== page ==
Turkey struggles to push Russia, Ukraine into grain deal to avert food crisis -Breaking
© Reuters. FILE PHOTO. Sergei Yarosh (head of Mlybor) shows some grains in the facility following repeated shellings during the Russian invasion. This was taken in Chernihiv, Ukraine on May 24, 2022. REUTERS/Edgar Su
Pavel Polityuk and Tuvan Gmrukcu
KYIV/ANKARA, (Reuters) – Turkish efforts to alleviate a global food shortage by negotiating safe passage of grain trapped in Black Sea ports encountered resistance from Ukraine. The Kremlin stated that Russia had imposed unreasonable conditions while the Kremlin demanded free shipping.
Russia’s war with Ukraine, which is the fourth and third largest global exporters of grain, has led to increased food prices and threatened food supplies worldwide.
Russia has taken large parts of Ukraine’s coastline in just 15 weeks of war. Its warships have control of the Black and Azov Seas. This blocks Ukraine’s exports of farm products and drives up grain prices.
The West and Ukraine accuse Moscow of weaponizing food supplies. Russia claims that Ukrainian mines were dug at sea, and there are international sanctions targeting Moscow.
Mevlut Cavusoglu, Turkey’s foreign Minister said that talks in Ankara on Wednesday were productive and it was possible to restart Ukrainian grain exports via a sea route.
Lavrov claimed that Ukraine was responsible for demining its ports to ensure safe shipment.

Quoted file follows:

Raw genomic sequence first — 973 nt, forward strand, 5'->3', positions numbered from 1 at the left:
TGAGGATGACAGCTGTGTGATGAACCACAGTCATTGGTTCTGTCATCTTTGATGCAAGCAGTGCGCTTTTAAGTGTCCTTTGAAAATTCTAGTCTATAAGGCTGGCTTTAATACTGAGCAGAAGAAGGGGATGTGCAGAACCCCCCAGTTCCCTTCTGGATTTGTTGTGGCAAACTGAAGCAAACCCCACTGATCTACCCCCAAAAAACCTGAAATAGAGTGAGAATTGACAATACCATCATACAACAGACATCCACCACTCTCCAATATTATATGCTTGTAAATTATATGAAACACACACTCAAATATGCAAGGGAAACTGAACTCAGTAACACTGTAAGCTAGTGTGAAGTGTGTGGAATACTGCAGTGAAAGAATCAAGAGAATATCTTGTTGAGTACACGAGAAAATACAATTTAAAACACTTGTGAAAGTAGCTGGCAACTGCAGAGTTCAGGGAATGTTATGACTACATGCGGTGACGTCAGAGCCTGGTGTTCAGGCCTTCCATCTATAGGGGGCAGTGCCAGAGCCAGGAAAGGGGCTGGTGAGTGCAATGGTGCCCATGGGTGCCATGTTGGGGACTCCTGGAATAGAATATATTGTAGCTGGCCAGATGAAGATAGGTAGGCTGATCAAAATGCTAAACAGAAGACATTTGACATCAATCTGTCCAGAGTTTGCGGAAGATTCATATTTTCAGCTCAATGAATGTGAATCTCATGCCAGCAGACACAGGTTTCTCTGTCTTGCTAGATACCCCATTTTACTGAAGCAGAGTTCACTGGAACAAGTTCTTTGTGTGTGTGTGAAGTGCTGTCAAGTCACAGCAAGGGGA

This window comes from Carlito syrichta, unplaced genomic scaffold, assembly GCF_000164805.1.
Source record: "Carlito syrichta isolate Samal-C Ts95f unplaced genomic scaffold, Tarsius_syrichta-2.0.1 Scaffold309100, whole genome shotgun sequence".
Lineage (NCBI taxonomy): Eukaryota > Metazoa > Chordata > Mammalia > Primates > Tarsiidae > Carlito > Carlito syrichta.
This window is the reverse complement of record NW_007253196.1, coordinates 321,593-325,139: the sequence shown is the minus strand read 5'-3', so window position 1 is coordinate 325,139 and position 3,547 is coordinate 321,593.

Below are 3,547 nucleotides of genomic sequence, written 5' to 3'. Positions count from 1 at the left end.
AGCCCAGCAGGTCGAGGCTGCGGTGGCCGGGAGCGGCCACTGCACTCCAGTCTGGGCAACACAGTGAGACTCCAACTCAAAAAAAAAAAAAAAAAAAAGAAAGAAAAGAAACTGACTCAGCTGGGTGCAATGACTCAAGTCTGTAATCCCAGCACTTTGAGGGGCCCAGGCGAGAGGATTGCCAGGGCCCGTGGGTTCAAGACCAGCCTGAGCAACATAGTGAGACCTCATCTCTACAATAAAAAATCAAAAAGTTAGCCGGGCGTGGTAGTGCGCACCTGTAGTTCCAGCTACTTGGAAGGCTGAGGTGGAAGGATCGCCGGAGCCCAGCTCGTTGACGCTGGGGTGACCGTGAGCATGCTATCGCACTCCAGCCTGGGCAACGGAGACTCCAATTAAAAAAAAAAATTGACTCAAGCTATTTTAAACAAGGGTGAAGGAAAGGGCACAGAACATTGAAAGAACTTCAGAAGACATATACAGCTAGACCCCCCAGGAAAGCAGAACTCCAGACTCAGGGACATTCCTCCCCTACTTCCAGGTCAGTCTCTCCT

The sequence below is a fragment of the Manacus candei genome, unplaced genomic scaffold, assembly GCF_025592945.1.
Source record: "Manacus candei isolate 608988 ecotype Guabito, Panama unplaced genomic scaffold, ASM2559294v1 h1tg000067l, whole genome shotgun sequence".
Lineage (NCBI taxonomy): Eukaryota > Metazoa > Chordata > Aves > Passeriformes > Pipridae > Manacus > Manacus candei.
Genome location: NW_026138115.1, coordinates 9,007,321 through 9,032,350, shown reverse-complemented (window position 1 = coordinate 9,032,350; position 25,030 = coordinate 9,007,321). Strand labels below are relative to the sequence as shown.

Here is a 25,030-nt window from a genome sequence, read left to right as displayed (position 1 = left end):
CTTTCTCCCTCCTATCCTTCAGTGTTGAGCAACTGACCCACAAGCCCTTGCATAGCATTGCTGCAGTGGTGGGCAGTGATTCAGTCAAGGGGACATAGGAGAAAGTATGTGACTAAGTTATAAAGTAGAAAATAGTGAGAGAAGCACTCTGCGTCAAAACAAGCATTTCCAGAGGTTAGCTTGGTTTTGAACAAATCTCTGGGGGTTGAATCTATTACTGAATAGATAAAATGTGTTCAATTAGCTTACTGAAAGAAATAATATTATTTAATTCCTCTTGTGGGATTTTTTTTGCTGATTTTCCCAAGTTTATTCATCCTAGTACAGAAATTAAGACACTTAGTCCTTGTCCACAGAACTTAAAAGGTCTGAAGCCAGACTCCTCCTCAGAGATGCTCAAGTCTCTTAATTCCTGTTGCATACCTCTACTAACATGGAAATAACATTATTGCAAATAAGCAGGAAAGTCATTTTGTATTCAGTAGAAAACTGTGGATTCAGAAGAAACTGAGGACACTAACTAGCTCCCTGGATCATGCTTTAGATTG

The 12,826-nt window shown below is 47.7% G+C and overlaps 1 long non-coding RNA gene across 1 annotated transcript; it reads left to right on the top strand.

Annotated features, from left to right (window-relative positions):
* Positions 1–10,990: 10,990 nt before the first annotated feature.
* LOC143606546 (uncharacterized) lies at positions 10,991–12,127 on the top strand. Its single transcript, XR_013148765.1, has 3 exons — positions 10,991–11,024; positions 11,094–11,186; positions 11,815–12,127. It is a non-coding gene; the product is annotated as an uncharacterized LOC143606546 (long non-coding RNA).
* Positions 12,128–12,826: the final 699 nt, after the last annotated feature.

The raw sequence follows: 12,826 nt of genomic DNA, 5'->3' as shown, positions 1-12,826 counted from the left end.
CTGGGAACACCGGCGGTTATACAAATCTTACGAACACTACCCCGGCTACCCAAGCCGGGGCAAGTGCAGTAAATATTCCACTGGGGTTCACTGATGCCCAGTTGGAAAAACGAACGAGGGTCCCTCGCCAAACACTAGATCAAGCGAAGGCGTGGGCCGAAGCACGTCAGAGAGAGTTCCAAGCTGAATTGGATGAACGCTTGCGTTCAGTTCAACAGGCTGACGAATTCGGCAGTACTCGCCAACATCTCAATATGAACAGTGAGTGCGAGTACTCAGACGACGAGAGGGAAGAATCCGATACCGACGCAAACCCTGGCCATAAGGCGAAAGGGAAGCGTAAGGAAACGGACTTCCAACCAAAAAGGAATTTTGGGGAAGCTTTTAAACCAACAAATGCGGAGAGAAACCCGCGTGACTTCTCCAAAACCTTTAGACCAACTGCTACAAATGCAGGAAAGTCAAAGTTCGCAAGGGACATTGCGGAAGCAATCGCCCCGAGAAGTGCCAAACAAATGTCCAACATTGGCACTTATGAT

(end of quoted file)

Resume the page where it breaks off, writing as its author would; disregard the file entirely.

Dmitry Peskov, a Kremlin spokesperson, told reporters that Russian grain volumes cannot be shipped to international markets until sanctions are lifted. “No substantive discussions about this are yet,” he said.
Plans are being made by the United Nations with Moscow and Kyiv to resume grain exports from Ukraine’s Black Sea ports. Turkey may provide naval escorts for safe passage.
Luigi Di Maio (Italian Foreign Minister) stated at a press conference that there was an imminent food crisis in Ukraine.
On Wednesday, the ambassador of Ukraine to Turkey claimed that Russia is making unreasonable requests, like checking vessels.
Unofficial from Ukraine also questioned Turkey’s ability to facilitate the passage of Ukrainian grain that has been blocked.
On Wednesday, Serhiy Ivashchenko (director of UGA Ukrainian grain traders’ union) stated that Turkey is not a sufficient force in Black Sea to guarantee cargo’s safety.
According to him, it would take two-to three months to get rid of mines in Ukrainian ports. He also suggested that both the Turkish and Romanian navy should participate.
Volodymyr Zelenskiy, the Ukrainian leader, said that this week Ukraine discussed with Britain and Turkey the possibility of having a navy from another country to ensure safe passage for Ukraine’s grain exports via the Black Sea.
A month prior to Russia’s invasion of Ukraine on February 24, Ukraine had exported 6 million tonnes grain. Moscow describes the action as a unique military operation.
Since then, volumes have fallen to around 1,000,000 tonnes. Ukraine used to export its most goods via seaports. Now, it has to move grain via train through its western border and via small Danube river ports.
The Ukrzaliznytsia state railway stated that even with an increase in loading capacity and handling capacities, Danube ports cannot be compensated for the absence of seaports.
Valerii Tatkachov is the deputy director for Ukrzaliznytsia’s commercial division. She said Wednesday that it could export 1.5 million tonnes of grain per month, an increase from the 800,000 tonnes delivered in May.
However, he stated that the grain wagons were accumulating at the border crossings so the cargo could have to wait for the next month.